• No materials to be used on the vehicles to obscure a driver’s vision, vehicle lighting or registration plates.

We will hold a ‘meeting’ at Parliament House – in the car park and on the steps of Parliament and then disperse again between 12.00 and 1.00pm

PLEASE NOTE: We are expecting a significant number of solo motorcycles in the procession and several race/track bikes on static display. Parking maps will be displayed on this event page ahead of the rally. Please be patient when assembling at Parliament House and please also be patient when the event is over and everyone is leaving.

Laverton to Warburton

Laverton to Warburton

Total distance travelled 1540kms

The Great Western Desert is a vast and open wonderland, traveling across it on a bike is an amazing experience. It reminds you how vast Australia is, hundreds, no thousands of kilometres of wide-open country. The sun beats down as the day goes on, the ever-increasing temperature adding to the challenge, all of this tests your ability to concentrate and remain focused hour after hour.

You quickly become relaxed on the bike allowing it to drift under you, letting it move with the sand drifts on the road. It’s an art to learn not to fight this sensation but rather you need to embrace it, accelerate gently and enjoy the experience.

Murray did great today, hitting wash outs with ease and drifting through the corners and holding his line mile after mile. The temperature was still very hot but as the days go by we seem to be getting used to it.

Tomorrow we are starting early and make a push to Uluru, where we will spend a couple of days around that amazing rock.

#4 out of 10 Great Reasons for Thirst World Adventure

written by Steve Fraser from Thirst World Adventure
I love to ride. When there’s no strict agenda and you just fire up the bike and ride—there’s nothing better. The thrill of discovering an amazing track or road, following each bend, and wondering what is just around the corner, brings a smile to your face. Your heart beats a little faster when you look into the distance and the road weaves, climbs and winds as far as the eye can see.

The wind in your hair, the sun on your back, to stop whenever you want, or not, to camp next to a river or on a mountaintop and wake up to sunrise are the joys of the road.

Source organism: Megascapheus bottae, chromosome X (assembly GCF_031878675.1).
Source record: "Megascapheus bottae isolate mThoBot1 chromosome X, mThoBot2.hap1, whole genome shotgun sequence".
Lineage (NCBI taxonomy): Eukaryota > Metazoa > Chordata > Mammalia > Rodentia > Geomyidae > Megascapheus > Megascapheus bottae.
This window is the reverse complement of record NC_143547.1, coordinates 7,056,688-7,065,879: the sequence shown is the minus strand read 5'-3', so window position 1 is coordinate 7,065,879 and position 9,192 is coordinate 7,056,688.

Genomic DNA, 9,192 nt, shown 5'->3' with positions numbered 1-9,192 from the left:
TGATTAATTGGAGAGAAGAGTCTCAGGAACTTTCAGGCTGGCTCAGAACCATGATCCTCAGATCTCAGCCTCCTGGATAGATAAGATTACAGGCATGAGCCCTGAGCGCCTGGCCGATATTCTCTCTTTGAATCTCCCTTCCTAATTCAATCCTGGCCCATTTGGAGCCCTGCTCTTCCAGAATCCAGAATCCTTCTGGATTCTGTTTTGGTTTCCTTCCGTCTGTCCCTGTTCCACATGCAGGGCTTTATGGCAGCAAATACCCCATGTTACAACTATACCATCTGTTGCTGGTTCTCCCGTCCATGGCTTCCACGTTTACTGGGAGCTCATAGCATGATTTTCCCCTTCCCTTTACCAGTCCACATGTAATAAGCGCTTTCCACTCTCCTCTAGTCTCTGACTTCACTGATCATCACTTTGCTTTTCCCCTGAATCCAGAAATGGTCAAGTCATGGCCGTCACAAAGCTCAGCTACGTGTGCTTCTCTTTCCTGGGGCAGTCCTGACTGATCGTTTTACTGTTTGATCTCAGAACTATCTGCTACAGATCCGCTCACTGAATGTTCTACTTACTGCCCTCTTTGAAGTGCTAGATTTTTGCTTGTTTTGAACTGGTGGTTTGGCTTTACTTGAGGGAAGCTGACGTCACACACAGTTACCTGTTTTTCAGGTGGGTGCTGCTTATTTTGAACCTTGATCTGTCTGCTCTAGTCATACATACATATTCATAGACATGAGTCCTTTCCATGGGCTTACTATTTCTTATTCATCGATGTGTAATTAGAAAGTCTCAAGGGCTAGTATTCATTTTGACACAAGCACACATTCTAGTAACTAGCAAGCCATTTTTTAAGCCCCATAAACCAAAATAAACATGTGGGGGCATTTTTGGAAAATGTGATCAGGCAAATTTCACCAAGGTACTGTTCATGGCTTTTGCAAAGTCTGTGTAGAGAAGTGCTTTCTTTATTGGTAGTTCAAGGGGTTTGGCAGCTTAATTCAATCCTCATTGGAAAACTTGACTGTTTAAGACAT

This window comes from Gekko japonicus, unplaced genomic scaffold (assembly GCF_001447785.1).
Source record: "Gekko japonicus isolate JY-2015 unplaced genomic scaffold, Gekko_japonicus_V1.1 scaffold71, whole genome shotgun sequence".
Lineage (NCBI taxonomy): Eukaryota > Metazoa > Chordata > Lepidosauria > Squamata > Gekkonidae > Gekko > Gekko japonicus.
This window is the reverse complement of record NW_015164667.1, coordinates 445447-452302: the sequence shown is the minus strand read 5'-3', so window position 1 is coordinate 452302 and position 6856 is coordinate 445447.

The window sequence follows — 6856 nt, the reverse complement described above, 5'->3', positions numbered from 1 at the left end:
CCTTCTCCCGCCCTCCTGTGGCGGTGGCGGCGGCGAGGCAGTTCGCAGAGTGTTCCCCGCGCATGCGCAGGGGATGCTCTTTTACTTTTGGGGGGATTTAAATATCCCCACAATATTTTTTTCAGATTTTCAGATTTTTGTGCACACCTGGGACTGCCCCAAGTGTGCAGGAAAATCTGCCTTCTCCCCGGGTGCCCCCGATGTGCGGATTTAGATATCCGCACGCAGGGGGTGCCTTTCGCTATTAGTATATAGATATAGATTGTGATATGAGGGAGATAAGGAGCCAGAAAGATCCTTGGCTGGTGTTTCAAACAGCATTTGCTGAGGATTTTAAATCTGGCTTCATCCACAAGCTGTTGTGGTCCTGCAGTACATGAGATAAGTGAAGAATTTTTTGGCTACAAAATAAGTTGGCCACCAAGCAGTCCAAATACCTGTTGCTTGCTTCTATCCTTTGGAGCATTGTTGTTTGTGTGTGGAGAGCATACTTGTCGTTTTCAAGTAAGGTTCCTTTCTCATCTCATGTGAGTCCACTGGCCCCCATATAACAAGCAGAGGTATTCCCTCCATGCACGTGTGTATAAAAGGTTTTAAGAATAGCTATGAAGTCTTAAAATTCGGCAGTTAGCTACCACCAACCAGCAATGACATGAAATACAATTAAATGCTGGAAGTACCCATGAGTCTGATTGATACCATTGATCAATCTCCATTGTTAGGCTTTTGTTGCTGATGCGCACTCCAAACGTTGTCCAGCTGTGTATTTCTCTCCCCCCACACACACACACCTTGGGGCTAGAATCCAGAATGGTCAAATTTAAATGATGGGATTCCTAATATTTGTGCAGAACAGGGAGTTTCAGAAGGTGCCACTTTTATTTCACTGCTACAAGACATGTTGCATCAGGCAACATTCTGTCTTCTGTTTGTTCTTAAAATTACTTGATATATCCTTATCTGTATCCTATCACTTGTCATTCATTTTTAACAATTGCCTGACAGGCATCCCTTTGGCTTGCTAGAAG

Riding a bike is nothing like travelling in a car. On a bike, you experience every subtle change in temperature, every scent— you are part of your environment. I understand a lot of people don’t get it, no air conditioning, limited comfort, dust in your face, but that’s all part of the bike journey. If you don’t ride then it’s hard to logically explain, in fact there is no logic attached– it’s a heart thing.

Emotion trumps logic every time, and this adventure is all about heart. What could be better than the chance to ride for months on end for a cause that is close to my heart? A heart journey for a heart cause.

I know there are easier ways to go around the world. There are incredible hotels with hot showers and comfortable beds, amazing room service menus and climate-controlled rooms. That’s a luxury holiday, not an adventure.

Let the ride begin!

Its Hot, Hot, Hot on the first few days of Thirst World Adventure

written by Steve Fraser from Thirst World Adventure
hot hot hot
Total Distance travelled 995kms

Hot, Hot, Hot

That’s my new theme song, I just wish it was about me and not the weather. Today hit 40c near Laverton, the first couple of the hours were great but after lunch was a bit sticky.

Murray and I hit the road early this morning to try and beat the heat, we stopped a couple of times along the way to check out some of the great old mining buildings and old homestead’s. There is so much history is this area I love seeing what some of the early pioneers went through.

Tomorrow we start the real dirt riding, which I am looking forward to. It’s out in the desert for the next few days and off the grid. I hope it’s not like the famous Midnight Oil’s song The western desert lives and breathes at forty five degrees we are about to find out!

I am not sure if we will have any signal for a so if you don’t hear from me you will understand why.

Signing off – Steve and Murray (the desert rats)

#3 of 10 Great Reasons for Thirst World Adventure

written by Steve Fraser from Thirst World Adventure

10 Great Reasons for Thirst World Adventure. Number 3: The Photographic trip of a lifetime.

I could never have imagined growing up in a small country town that one day I would be heading off to photograph 5 Continents and more than 30 countries. With my trusty camera (ok Camera’s) in hand, the chance to visit some of the most remote regions on the planet and photograph them every day is my idea of heaven, it’s why I became a photographer and it never grows old.

Moving forward ever day, photographing the ever-changing landscapes. The vast contrasts from the harsh Australian desert to the mountaintops of Switzerland, the incredible majesty of Victoria Falls to the wilderness that is Siberia. Just thinking about these places excites me; it makes my spirit jump and my heartbeat just a little faster.

I have spent years travelling to some of the most remote locations on the planet and now I am off on another adventure to new countries to discover new landscapes and to discover more about myself along the way – what could say you are alive more than waking up in the remote wilderness of the Gobi desert in Kazakhstan.

Often I see people as they get older their lives start to contract, they begin to shrink their world. It doesn’t have to be this way, my passion is my profession and every day I dream about far and away lands, what they would be like to visit and photograph. With only a couple of days until the start of the adventure, the excitement is beginning to build and I feel more alive than I ever did at 20.